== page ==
Challoner commentary

Genesis 1 : 6

A firmament

By this name is here understood the whole space between the earth, and the highest stars. The lower part of which divideth the waters that are upon the earth, from those that are above in the clouds.

Genesis 1 : 16

Two great lights

God created on the first day, light, which being moved from east to west, by its rising and setting, made morning and evening. But on the fourth day he ordered and distributed this light, and made the sun, moon, and stars. The moon, though much less than the stars, is here called a great light, from its giving a far greater light to the earth than any of them.

Genesis 1 : 26

Let us make man to our image

This image of God in man, is not in the body, but in the soul; which is a spiritual substance, endued with understanding and free will. God speaketh here in the plural number, to insinuate the plurality of persons in the Deity.

Genesis 1 : 28

Increase and multiply

This is not a precept, as some Protestant controvertists would have it, but a blessing, rendering them fruitful; for God had said the same words to the fishes, and birds, (ver. 22) who were incapable of receiving a precept.

Genesis 2 : 2

He rested

That is, he ceased to make or create any new kinds of things. Though, as our Lord tells us, John 5. 17,"He still worketh", viz., by conserving and governing all things, and creating souls.

Genesis 2 : 9

The tree of life

So called because it had that quality, that by eating of the fruit of it, man would have been preserved in a constant state of health, vigour, and strength, and would not have died at all.

Genesis 2 : 9

The tree of knowledge

To which the deceitful serpent falsely attributed the power of imparting a superior kind of knowledge, beyond that which God was pleased to give.

Genesis 3 : 7

And the eyes

Not that they were blind before, (for the woman saw that the tree was fair to the eyes, ver. 6.) nor yet that their eyes were opened to any more perfect knowledge of good; but only to the unhappy experience of having lost the good of original grace and innocence, and incurred the dreadful evil of sin. From whence followed a shame of their being naked; which they minded not before; because being now stript of original grace, they quickly began to be subject to the shameful rebellions of the flesh.

Genesis 3 : 15

She shall crush

Ipsa, the woman; so divers of the fathers read this place, conformably to the Latinothers read it ipsum, viz., the seed. The sense is the samefor it is by her seed, Jesus Christ, that the woman crushes the serpent's head.

Genesis 3 : 22

Behold Adam

This was spoken by way of reproaching him with his pride, in affecting a knowledge that might make him like to God.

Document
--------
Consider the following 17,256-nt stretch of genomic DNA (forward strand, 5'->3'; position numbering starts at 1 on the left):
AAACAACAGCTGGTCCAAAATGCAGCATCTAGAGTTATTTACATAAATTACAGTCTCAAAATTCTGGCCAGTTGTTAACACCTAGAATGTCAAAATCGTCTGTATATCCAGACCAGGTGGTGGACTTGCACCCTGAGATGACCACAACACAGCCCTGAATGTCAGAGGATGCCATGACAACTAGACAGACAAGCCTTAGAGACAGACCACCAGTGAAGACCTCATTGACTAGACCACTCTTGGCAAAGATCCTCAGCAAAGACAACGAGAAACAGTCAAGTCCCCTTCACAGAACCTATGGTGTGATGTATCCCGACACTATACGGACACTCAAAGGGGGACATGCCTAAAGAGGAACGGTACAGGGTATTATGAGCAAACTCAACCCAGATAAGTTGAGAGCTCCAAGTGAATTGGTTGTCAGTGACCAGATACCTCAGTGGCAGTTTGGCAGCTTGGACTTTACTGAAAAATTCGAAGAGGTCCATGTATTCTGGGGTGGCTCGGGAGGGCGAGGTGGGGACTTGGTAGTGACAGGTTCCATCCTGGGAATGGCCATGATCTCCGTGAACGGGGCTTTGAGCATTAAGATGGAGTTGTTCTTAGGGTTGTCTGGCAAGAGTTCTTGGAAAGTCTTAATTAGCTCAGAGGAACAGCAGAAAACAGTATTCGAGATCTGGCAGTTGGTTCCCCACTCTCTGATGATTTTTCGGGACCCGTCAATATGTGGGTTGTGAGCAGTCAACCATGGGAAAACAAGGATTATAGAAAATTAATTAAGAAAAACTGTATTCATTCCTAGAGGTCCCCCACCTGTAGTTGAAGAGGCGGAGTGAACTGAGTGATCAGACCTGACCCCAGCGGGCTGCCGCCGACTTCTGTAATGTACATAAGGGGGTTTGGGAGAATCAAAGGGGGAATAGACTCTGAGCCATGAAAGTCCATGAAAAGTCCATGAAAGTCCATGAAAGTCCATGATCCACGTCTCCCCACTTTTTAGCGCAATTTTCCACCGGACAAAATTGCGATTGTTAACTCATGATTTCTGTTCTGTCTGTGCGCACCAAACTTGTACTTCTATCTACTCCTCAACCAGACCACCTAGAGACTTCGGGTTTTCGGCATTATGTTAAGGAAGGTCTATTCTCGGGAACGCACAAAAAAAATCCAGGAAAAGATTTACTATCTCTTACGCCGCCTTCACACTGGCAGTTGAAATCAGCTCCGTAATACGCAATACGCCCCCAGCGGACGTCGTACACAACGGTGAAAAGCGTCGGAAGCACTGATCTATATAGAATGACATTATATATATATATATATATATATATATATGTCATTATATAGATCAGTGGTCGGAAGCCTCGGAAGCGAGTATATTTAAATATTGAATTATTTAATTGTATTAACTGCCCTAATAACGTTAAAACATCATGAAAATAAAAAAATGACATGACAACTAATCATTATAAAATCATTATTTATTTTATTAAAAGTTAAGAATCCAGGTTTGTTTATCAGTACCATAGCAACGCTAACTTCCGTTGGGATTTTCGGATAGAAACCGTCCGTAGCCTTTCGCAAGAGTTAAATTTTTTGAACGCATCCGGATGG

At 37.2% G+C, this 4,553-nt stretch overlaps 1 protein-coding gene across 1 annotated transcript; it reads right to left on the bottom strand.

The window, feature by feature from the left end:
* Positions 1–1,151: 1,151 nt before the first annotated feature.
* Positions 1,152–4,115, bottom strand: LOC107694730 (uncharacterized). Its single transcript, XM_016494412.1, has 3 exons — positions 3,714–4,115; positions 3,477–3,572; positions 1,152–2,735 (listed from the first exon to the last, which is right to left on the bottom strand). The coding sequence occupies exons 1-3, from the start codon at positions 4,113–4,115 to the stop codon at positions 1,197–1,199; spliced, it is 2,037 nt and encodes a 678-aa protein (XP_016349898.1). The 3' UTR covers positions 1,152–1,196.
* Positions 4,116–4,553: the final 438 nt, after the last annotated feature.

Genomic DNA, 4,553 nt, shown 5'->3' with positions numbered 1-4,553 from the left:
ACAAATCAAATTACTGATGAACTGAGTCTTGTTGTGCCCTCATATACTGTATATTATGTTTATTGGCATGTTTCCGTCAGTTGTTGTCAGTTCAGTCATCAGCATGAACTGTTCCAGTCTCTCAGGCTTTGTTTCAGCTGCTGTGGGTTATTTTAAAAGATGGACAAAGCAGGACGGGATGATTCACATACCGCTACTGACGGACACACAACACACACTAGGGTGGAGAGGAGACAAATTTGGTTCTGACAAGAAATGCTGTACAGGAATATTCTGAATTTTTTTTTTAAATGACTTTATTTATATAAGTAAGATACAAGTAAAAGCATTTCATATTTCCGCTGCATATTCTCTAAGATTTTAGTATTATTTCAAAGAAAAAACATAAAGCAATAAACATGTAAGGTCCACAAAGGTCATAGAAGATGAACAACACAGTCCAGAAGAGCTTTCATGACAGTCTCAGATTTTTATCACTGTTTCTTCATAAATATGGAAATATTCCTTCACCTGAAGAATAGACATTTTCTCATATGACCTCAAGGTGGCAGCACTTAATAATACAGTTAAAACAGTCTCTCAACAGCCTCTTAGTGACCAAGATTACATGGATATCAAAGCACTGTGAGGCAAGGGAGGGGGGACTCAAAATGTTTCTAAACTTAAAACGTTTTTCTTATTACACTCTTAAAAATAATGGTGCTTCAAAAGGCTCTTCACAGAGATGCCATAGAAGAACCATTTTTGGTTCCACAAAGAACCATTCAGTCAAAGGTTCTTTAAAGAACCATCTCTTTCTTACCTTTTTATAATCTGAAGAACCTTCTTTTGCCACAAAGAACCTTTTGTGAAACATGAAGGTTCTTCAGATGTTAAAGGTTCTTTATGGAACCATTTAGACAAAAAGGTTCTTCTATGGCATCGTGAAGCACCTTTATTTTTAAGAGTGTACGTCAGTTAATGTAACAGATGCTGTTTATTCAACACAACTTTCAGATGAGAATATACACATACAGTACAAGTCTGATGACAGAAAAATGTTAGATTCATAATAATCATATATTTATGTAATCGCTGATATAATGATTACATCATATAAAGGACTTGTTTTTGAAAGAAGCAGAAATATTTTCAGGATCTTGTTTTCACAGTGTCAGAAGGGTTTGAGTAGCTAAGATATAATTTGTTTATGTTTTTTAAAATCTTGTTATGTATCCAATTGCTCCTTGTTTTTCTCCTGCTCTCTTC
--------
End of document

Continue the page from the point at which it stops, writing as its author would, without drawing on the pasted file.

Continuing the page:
Genesis 4 : 4

Had respect

That is, shewed his acceptance of his sacrifice (as coming from a heart full of devotion)and that, as we may suppose, by some visible token, such as sending fire from heaven upon his offerings.

Genesis 4 : 14

Every one, therefore, that findeth me, shall kill me

His guilty conscience made him fear his own brothers and nephews; of whom, by this time, there might be a good number upon the earth; which had now endured near 130 years; as may be gathered from Gen. 5. 3, compared with chap. 4. 25, though in the compendious account given in the scriptures, only Cain and Abel are mentioned.

Genesis 4 : 15

Set a mark

The more common opinion of the interpreters of holy writ supposes this mark to have been a trembling of the body; or a horror and consternation in his countenance.

Genesis 4 : 17

His wife

She was a daughter of Adam, and Cain's own sister; God dispensing with such marriages in the beginning of the world, as mankind could not otherwise be propagated. He built a city, viz. In process of time, when his race was multiplied, so as to be numerous enough to people it. For in the many hundred years he lived, his race might be multiplied even to millions.

Genesis 4 : 23

I have slain a man

It is the tradition of the Hebrews, that Lamech in hunting slew Cain, mistaking him for a wild beast; and that having discovered what he had done, he beat so unmercifully the youth, by whom he was led into that mistake, that he died of the blows.

Genesis 4 : 26

Began to call upon

Not that Adam and Seth had not called upon God, before the birth of Enos; but that Enos used more solemnity in the worship and invocation of God.

Genesis 6 : 2

The sons of God

The descendants of Seth and Enos are here called sons of God from their religion and pietywhereas the ungodly race of Cain, who by their carnal affections lay grovelling upon the earth, are called the children of men. The unhappy consequence of the former marrying with the latter, ought to be a warning to Christians to be very circumspect in their marriages; and not to suffer themselves to be determined in their choice by their carnal passion, to the prejudice of virtue or religion.

Genesis 6 : 3

His days shall be

The meaning is, that man's days, which before the flood were usually 900 years, should now be reduced to 120 years. Or rather, that God would allow men this term of 120 years, for their repentance and conversion, before he would send the deluge.

Genesis 6 : 4

Giants

It is likely the generality of men before the flood were of a gigantic stature in comparison with what men now are. But these here spoken of are called giants, as being not only tall in stature, but violent and savage in their dispositions, and mere monsters of cruelty and lust.

Genesis 6 : 6

It repented him

God, who is unchangeable, is not capable of repentance, grief, or any other passion. But these expressions are used to declare the enormity of the sins of men, which was so provoking as to determine their Creator to destroy these his creatures, whom before he had so much favoured.